Maiming the Island



oppression lives in my last name
a name that identifies
the trunk I branched from
with roots anchored
in Puerto Rico

Morales, from Aibonito
surname of Spanish origin, meaning
‘one who’s lived by a mulberry bush’

and mom’s side, Nieves
from Arecibo
‘Our Lady of the Snows’

la Isla where great-grandma
was forced to flee, with
ten kids on hips and back
because discrimination
said her fair skin ought
not to link with black
she birthed brown babies
abandoned and
chased across the ocean

Papa, my grandfather
loved la Isla
in a shared tin house
nestled in
the middle of the island
but colonialism is tough
a family needs more
than white rice and eggs
he flew to New York
in the fifties
and ran a bodega

Puerto Rico was enslaved
stripped of sugar cane
and coffee crops
where people were massacred
on Palm Sunday
and restricted to vote
for president
today’s debilitation
speaks the same dialect
intentional disabling
restricting resources
maiming the people

over 4,000 Puerto Ricans dead
4,000 human beings, blood
same that flows through me
veins, impassioned vessels
an oceanic causeway
for the ancestor’s voice
that’s bubbled in rage
for basic human rights
as people are sucked
into the mouths of hurricanes
the president plays golf

my people struggle
to keep afloat
half-baked under
Caribbean sun
casas, no roof
no electricity,
no running water
the mountains care more
than the U.S. government
paper towels thrown at us
and FEMA, aborted

heart monitors cease
dialysis machines stop
intubated lungs deflate
life support loses breath
thousands of people die
they even lie about that
a genocide formulation
as their eyes peer our land
gluttonous fingertips
reaching, to swipe our soil
while bodies perish in despair
they ignore the screams
entangled in palm trees
and the straining gurgles
that ebb and flow ashore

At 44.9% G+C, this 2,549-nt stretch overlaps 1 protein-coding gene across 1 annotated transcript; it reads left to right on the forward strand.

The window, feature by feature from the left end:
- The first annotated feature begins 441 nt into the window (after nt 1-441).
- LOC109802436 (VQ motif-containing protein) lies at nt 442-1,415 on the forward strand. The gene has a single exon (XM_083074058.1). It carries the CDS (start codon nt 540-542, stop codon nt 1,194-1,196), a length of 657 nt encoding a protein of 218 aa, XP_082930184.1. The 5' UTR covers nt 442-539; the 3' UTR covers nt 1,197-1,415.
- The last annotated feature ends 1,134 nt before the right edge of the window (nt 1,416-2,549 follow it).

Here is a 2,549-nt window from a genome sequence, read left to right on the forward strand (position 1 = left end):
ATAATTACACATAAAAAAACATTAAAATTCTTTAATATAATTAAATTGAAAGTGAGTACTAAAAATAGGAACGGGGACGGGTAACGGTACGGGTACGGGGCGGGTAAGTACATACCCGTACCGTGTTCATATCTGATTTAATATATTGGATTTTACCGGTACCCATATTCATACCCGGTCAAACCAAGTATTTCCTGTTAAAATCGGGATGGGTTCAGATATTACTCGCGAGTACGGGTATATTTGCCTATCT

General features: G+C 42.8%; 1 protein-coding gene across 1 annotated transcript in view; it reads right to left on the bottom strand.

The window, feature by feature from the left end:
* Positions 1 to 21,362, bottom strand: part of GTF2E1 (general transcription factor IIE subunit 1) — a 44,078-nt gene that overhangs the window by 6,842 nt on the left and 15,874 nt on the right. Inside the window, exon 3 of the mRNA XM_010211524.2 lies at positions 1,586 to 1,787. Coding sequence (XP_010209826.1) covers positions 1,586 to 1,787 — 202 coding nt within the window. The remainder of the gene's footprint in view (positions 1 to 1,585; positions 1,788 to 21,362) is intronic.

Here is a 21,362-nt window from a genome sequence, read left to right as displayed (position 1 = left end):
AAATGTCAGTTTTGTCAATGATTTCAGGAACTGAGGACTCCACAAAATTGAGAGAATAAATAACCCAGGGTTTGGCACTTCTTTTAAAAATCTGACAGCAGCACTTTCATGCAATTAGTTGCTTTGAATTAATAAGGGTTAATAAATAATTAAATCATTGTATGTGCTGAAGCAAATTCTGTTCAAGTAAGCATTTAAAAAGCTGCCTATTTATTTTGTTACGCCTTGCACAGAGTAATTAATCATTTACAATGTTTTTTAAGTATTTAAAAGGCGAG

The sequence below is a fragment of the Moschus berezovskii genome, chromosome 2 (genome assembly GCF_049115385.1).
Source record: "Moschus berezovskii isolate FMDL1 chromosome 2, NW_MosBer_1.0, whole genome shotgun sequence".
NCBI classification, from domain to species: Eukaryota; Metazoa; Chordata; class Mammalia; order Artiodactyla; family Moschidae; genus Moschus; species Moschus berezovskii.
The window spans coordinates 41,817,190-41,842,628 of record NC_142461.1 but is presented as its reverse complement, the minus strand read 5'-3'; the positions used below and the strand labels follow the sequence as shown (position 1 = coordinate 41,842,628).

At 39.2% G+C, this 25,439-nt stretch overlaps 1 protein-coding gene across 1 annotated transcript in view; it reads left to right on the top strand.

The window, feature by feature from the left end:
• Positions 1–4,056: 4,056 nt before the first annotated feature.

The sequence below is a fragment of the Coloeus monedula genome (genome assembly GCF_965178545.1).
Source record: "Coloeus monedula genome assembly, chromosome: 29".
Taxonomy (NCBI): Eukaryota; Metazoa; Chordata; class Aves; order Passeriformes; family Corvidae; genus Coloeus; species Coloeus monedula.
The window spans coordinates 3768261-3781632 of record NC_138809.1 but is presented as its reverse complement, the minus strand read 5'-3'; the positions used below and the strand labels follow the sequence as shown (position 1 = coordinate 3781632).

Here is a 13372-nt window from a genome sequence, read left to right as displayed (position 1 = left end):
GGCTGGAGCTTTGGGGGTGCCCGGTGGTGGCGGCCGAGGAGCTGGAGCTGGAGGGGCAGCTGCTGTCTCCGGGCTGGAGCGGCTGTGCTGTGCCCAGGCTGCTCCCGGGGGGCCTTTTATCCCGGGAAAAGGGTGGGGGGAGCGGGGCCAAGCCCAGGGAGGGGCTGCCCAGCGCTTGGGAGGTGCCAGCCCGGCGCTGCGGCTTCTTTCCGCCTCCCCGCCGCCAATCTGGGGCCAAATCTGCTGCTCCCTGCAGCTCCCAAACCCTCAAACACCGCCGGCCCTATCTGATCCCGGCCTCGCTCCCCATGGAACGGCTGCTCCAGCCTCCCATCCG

politicians are thieves
a ravenous culture
profiting from our deaths
and destructed properties
eyeing opportunities
from our misfortune
narcissists with agendas
look to capitalize
on coquis and
beauteous beaches
indigenous wail
as gushing wounds
are preyed on
and gasping breaths

lack of humanity scares me
this level of disconnect

chains are still clanking
the Jones Act snickers
oppression is real
and has lived too long
but our spirits
won’t allow us to give up
because our family names
remind us of those before us
and the fight they fought
to the fight we fight
with spines split forth
bent and hung over
a shattered land
but ancestors uplift
with valor and strength
to bolster our souls
above the peak
of Cerro de Punta

so, let it be known
we will figure it out
we will revive the soil
and plant new seeds
earth will reciprocate
all that we’ve sown
what’s ours is ours
and so it is.

©Liza Morales


Sweetener 27/30


I like my coffee hot, real hot. I prefer it bold and robust and lightly sweetened. Sometimes, I use flavored creamers to sweeten it, other times I use organic raw sugar.
I must say, every time I use sugar, I can’t help but think of my island, Puerto Rico and its rich production of sugar in the 19th century. I can’t help being reminded of the hourless days they toiled under grave conditions, for pennies a day. I can’t help but think of all the slaves that were imported for the greed of gluttons. I can’t help but think of how Puerto Rico’s sugar industry was manipulated, drained of their resources and ultimately dominated by outside capital, the United States.

sugar industry
arable land, plantations
stolen molasses.

©2016 Liza Morales

(Haibun poetry)